Hi! My name is Mary. I am an educator, writer, and fitness/health enthusiast. I hope you enjoy my blog. The goal I have in mind is to share tips for overall wellness, especially in the areas of fitness, nutrition and self esteem. Educating and motivating others is one of my favorite things to do. It would be great to hear what tips you might have as well, so please feel free to leave comments. Most of all, I wish you wellness.
Hello Everyone, I was hoping to report that I've given blood since I last posted, but when I went to donate, my hemocrit was too low, so I'm taking iron, and hope to try again in a few weeks. On to this month's post...
I would like to discuss some information that I recently came across:
REASONS WHY AMERICANS CAN'T KEEP HEALTH AND FITNESS RESOLUTIONS: *52% said there wasn't enough time to exercise. *36% said exercise was too boring. *19% said they were too overwhelmed with choices & options. *17% said they weren't seeing results.
#1 Reason: Not enough time. I'm sorry, but I have to call BS on that one. OK, I know I'm a fitness fanatic, but really, if a person truly wants to accomplish a goal, he or she will find a way to do just that. If there's time to watch TV, there's time to work out. Here are my suggestions: *No time or money or desire to join a gym? Get a recumbent bike and read the paper, or watch TV while riding it. Or, work out using calisthenics and hand weights during the commercials. Have a few exercise DVDs on hand. There are probably some at the local library. *A workout should be at least 30 minutes, non-stop, but if that isn't possible, try two 15 minute or three 10 minute sessions. Even if a lunch break is only 30 minutes long, someone can take 20 minutes for lunch and then walk for 10 minutes. It's all about having a pro-active mindset. *Just working out for 4 of the 7 days of the week is an excellent start. Most working people have two days off. Use some unscheduled time from those two days to plan something active. *Put a bag with workout gear in the car, so there's no excuse for not going to the gym or for a quick walk, if a window of opportunity, even 15 minutes, presents itself.
Reason #2: Exercise is too boring. *Give it time. It probably takes an out-of-shape person about 3 weeks on a new fitness program to feel really good physically, but the mental lift should happen immediately. (Remember, people don't regret a workout). So, maybe a new form of exercise is in order. Try taking a look at all of the opportunities out there, from classes at the gym; to classes through community education; to hiking trails to discover; to walking, running or cycling groups to join. I truly believe there's an activity out there for everybody. *Also, choosing a variety of activities is important. There's less chance for boredom; it will help build overall muscular endurance; and, because you're strengthening more of the tendons and ligaments that support the joints, there is less chance of injury. *Try finding just the right beat and type of music to match your movements. There are even water-proof iPods out there! *Use exercise equipment at home to catch up on your taped shows.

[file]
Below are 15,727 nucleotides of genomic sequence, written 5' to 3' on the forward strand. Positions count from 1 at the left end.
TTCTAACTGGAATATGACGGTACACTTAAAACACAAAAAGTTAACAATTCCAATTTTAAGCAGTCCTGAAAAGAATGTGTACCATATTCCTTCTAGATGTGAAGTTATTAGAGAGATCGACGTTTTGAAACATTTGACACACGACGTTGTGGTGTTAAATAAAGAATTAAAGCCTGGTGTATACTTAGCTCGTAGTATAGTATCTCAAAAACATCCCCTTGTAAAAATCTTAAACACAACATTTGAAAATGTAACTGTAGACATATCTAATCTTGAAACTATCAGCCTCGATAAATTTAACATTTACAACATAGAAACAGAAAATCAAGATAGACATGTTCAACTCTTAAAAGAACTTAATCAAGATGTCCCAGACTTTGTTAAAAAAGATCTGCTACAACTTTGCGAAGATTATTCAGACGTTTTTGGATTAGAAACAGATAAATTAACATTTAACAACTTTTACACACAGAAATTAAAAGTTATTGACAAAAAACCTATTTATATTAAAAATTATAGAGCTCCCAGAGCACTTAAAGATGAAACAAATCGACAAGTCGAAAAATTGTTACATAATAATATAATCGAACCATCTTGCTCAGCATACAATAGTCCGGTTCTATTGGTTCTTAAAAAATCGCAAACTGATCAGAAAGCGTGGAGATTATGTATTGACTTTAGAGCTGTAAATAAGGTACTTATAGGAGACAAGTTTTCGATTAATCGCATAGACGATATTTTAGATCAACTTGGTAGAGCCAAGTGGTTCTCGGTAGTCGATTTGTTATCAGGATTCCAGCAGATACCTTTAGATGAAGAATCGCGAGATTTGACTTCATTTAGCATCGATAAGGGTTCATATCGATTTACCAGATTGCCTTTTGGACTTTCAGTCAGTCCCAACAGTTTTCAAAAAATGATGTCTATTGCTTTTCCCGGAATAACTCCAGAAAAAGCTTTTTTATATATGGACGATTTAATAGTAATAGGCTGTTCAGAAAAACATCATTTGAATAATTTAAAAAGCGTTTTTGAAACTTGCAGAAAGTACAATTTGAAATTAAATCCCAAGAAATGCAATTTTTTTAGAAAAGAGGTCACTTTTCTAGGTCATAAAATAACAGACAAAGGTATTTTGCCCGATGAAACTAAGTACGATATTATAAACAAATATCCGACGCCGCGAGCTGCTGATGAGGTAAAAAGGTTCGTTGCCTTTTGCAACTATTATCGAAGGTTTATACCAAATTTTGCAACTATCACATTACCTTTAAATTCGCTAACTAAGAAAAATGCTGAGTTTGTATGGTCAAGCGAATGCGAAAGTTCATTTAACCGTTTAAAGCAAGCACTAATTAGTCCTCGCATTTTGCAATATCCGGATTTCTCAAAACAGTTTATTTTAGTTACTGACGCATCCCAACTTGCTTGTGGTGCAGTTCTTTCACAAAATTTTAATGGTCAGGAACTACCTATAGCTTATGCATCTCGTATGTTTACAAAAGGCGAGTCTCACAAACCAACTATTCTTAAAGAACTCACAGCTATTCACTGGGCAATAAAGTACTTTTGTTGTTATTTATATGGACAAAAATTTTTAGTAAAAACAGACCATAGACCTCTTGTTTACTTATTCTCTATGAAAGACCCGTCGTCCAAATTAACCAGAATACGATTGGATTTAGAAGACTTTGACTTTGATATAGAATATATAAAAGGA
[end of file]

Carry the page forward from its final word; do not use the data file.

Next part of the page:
Reasons #3 and #4: People say they are overwhelmed with choices and options, and feel like they aren't seeing results. *Maybe the overwhelmed feelings come with trying to eat more healthfully. And, yes, that can be very overwhelming. Try eating clean. Cut out processed foods. The internet is such a wonderful tool for researching options, support groups, and recipes. Some people might feel the need for one-on-one supervision with a dietician, or a support group that meets in person, like Weight Watchers. *Not seeing results? Key in to how much better you feel, and how proud you are after making it through a day on your new plan. Make charts. Keep a journal. Take your measurements every few weeks. Text back and forth with a friend/loved one about your day. I'm going to use a blood test to see if I've lowered my bad cholesterol number. It doesn't always have to be about a number on the scale. *Make sure goals are very specific. Instead of just wanting to lose weight, or get into shape, this would be more focused: I am going to work out for at least 30 minutes, non-stop, at least 4 days a week. Try getting a workout in as early in the day as possible, too. *When working on fitness, try not to miss more than one or two days in a row. I visualize my metabolism being warm and revved up for 24 hours after a workout. So, I try to be consistent in order to keep my engine running efficiently. This visual cue really helps me. *We have become a society that hungers for instant gratification. Maybe it's time we sat back and just enjoyed the moment(s) a little more.
Well, as usual, the time I have spent writing/researching my post has helped me in my own wellness journey. I hope it has also helped you, or at least given you ideas for how to help others. I wish you and yours a positive and healthful life.